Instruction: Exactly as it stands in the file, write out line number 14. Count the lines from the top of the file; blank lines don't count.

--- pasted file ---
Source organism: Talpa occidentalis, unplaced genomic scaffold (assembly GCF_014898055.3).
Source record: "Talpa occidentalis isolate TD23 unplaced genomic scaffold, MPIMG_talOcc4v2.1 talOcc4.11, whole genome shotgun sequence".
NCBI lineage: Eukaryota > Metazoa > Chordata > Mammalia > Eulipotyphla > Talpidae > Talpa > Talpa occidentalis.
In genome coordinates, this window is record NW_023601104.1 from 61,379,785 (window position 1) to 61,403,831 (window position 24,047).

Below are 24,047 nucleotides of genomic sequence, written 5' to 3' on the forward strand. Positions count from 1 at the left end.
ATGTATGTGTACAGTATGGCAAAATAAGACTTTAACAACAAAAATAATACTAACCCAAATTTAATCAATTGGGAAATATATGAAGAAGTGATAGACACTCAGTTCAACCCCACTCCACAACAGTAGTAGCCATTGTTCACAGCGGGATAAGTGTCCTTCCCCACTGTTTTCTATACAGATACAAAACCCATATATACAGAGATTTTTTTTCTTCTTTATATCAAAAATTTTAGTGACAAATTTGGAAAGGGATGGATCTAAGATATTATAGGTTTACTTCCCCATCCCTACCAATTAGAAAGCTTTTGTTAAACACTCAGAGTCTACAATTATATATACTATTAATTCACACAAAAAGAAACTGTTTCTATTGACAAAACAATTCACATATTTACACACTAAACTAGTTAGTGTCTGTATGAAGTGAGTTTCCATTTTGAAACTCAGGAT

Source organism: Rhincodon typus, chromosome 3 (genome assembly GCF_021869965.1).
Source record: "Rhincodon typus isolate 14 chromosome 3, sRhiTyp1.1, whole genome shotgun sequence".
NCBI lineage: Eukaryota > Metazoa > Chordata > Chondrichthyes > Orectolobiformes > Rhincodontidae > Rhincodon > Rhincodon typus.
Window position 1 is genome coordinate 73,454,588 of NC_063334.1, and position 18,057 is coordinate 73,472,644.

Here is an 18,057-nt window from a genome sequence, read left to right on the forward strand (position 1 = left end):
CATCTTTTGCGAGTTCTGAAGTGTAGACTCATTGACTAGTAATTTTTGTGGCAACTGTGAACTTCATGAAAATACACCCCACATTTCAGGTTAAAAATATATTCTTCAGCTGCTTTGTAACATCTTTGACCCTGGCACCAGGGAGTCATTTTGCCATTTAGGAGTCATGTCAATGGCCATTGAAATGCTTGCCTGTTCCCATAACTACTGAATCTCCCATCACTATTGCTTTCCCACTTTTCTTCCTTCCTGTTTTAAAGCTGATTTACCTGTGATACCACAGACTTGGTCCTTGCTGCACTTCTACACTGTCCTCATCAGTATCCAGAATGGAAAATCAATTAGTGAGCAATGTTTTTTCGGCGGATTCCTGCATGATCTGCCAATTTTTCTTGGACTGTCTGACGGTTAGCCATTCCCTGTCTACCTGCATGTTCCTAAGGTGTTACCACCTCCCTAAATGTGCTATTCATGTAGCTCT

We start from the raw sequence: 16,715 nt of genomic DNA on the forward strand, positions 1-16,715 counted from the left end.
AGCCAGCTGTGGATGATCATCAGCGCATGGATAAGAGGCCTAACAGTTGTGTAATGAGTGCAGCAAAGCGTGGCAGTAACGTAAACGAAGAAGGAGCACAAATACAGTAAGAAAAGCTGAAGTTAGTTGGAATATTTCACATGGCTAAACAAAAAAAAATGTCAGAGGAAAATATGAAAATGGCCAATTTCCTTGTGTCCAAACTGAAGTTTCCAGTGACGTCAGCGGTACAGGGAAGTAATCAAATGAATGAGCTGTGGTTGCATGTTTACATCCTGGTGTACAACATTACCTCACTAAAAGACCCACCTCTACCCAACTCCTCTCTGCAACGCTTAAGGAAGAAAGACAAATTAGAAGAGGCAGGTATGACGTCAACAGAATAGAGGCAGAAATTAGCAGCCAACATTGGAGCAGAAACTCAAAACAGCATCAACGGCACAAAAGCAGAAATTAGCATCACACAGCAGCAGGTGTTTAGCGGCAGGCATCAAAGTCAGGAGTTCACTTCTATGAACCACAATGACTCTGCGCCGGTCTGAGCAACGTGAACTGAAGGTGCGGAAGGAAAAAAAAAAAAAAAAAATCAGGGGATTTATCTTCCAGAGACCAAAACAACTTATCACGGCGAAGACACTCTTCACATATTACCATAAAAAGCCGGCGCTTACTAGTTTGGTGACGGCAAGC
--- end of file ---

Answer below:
AGCCAGCTGTGGATGATCATCAGCGCATGGATAAGAGGCCTAACAGTTGTGTAATGAGTGCAGCAAAGCGTGGCAGTAACGTAAACGAAGAAGGAGCACAAATACAGTAAGAAAAGCTGAAGTTAGTTGGAATATTTCACATGGCTAAACAAAAAAAAATGTCAGAGGAAAATATGAAAATGGCCAATTTCCTTGTGTCCAAACTGAAGTTTCCAGTGACGTCAGCGGTACAGGGAAGTAATCAAATGAATGAGCTGTGGTTGCATGTTTACATCCTGGTGTACAACATTACCTCACTAAAAGACCCACCTCTACCCAACTCCTCTCTGCAACGCTTAAGGAAGAAAGACAAATTAGAAGAGGCAGGTATGACGTCAACAGAATAGAGGCAGAAATTAGCAGCCAACATTGGAGCAGAAACTCAAAACAGCATCAACGGCACAAAAGCAGAAATTAGCATCACACAGCAGCAGGTGTTTAGCGGCAGGCATCAAAGTCAGGAGTTCACTTCTATGAACCACAATGACTCTGCGCCGGTCTGAGCAACGTGAACTGAAGGTGCGGAAGGAAAAAAAAAAAAAAAAAATCAGGGGATTTATCTTCCAGAGACCAAAACAACTTATCACGGCGAAGACACTCTTCACATATTACCATAAAAAGCCGGCGCTTACTAGTTTGGTGACGGCAAGC